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RE: Controlling probe overhead

David Smith wrote:
> I took your patch and updated it a small bit.  Sorry for not
> respondingn sooner.  See comments at the end.

Thanks -- I'm glad this idea didn't get lost.

> Making exceptions for begin/end probe is going to be a bit difficult,
> since the common_probe_entryfn_prologue() and
> common_probe_entryfn_epilogue() functions don't really have any
> context of where they are called from.

It's simple to add that context -- we can add a parameter to those
functions so that the default does output the throttling checks, and
then modify the call site in be_derived_probe_group::emit_module_decls()
to turn them off.

This could be applied in the future to any probe handlers for which we
allow long runtimes.  For instance, if we have probes that are allowed
to sleep while accessing user data, then they probably don't need these

> Besides sharing code with STP_TIMING, I also added a command-line
> switch to turn this new functionality off (but your idea of tunable
> thresholds is probably better).

An option to disable it is a good idea.  As for tuning the threshold, we
could make a new -D option like MAXOVERHEAD.  If this is a percentage,
then internally we can just define this:


This way we expose some control without exposing the implementation of
the threshold and interval.

> I do have a question.  I'm afraid I don't quite understand the logic
> behind (and the differences between) STP_ACCOUNTING_THRESHOLD and
> Could you explain that a bit?

If you defined the threshold as a relative value, like a percentage,
then you could get by with that alone.  Absolute numbers don't work,
because the runtime for a script that runs 5% overhead for 100 seconds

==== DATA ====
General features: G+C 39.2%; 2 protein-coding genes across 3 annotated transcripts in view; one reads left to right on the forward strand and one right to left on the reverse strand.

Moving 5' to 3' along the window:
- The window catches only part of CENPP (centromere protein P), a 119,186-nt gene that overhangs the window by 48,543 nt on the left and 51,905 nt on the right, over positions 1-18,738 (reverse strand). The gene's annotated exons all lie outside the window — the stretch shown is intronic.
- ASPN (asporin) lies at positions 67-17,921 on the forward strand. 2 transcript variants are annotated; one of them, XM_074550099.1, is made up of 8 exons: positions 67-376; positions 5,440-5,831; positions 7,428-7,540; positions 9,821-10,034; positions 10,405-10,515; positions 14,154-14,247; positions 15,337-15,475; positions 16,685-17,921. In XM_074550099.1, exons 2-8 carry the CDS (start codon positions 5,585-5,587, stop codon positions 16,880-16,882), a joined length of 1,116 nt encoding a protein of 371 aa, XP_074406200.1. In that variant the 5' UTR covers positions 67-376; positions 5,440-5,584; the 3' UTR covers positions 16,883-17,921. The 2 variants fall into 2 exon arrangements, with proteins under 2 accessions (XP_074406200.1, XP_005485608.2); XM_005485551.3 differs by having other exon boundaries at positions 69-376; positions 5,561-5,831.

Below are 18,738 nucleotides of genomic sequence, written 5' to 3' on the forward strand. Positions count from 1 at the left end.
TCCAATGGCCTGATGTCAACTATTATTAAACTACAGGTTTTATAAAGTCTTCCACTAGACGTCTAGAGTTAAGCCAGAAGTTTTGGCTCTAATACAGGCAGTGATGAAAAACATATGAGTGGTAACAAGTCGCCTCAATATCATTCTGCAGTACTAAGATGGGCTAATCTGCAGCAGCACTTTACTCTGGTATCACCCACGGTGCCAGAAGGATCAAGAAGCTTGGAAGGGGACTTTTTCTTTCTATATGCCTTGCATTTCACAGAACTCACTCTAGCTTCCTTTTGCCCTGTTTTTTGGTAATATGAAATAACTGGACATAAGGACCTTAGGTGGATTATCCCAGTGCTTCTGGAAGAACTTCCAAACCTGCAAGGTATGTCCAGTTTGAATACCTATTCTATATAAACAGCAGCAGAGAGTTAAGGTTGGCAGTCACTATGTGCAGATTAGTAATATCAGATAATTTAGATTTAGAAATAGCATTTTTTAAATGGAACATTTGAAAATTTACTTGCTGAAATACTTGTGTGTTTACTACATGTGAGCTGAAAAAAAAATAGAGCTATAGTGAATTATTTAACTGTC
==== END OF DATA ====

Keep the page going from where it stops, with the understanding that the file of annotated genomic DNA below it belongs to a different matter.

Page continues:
looks the same as a script that runs 100% overhead for 5 seconds -- it's
only the latter that we want to prevent.  You need to include the total
time, so your check would look something like this:

    if (100*cum_time/(now - start_time) > THRESHOLD_PCT)

... or eliminate the division:

    if (100*cum_time > THRESHOLD_PCT*(now - start_time))

One problem with this is that it only measures the *average* overhead.
If a script has been running a long time with low overhead, and suddenly
the conditions change such that the overhead rails, it may take a long
time for the average to be brought up enough to abort.  One solution is
to periodically reset the cum_time and start_time, and if you take this
a little further and only make the check right before doing the reset,
then you pretty much have my concept of an interval.

Thus, in my implementation, the interval defines how often we should
check our overhead, and the threshold defines how much overhead is
allowed within that interval.  After making the check, I reset the
numbers for the next interval.

As a side note, we may need a better name to describe this --
"accounting" is pretty vague, and "throttling" implies that we're
holding back but not quitting (which would be cool, but much harder).
Perhaps "cutoff" better describes what we're about here.

Right now I'm treating too much overhead as a hard error, but we could
make it more like a forced exit instead.  This way the end probes would
still run, so if you have a long-running script that aborts suddenly due
to overhead, you can still get some sort of report out of it.  Any


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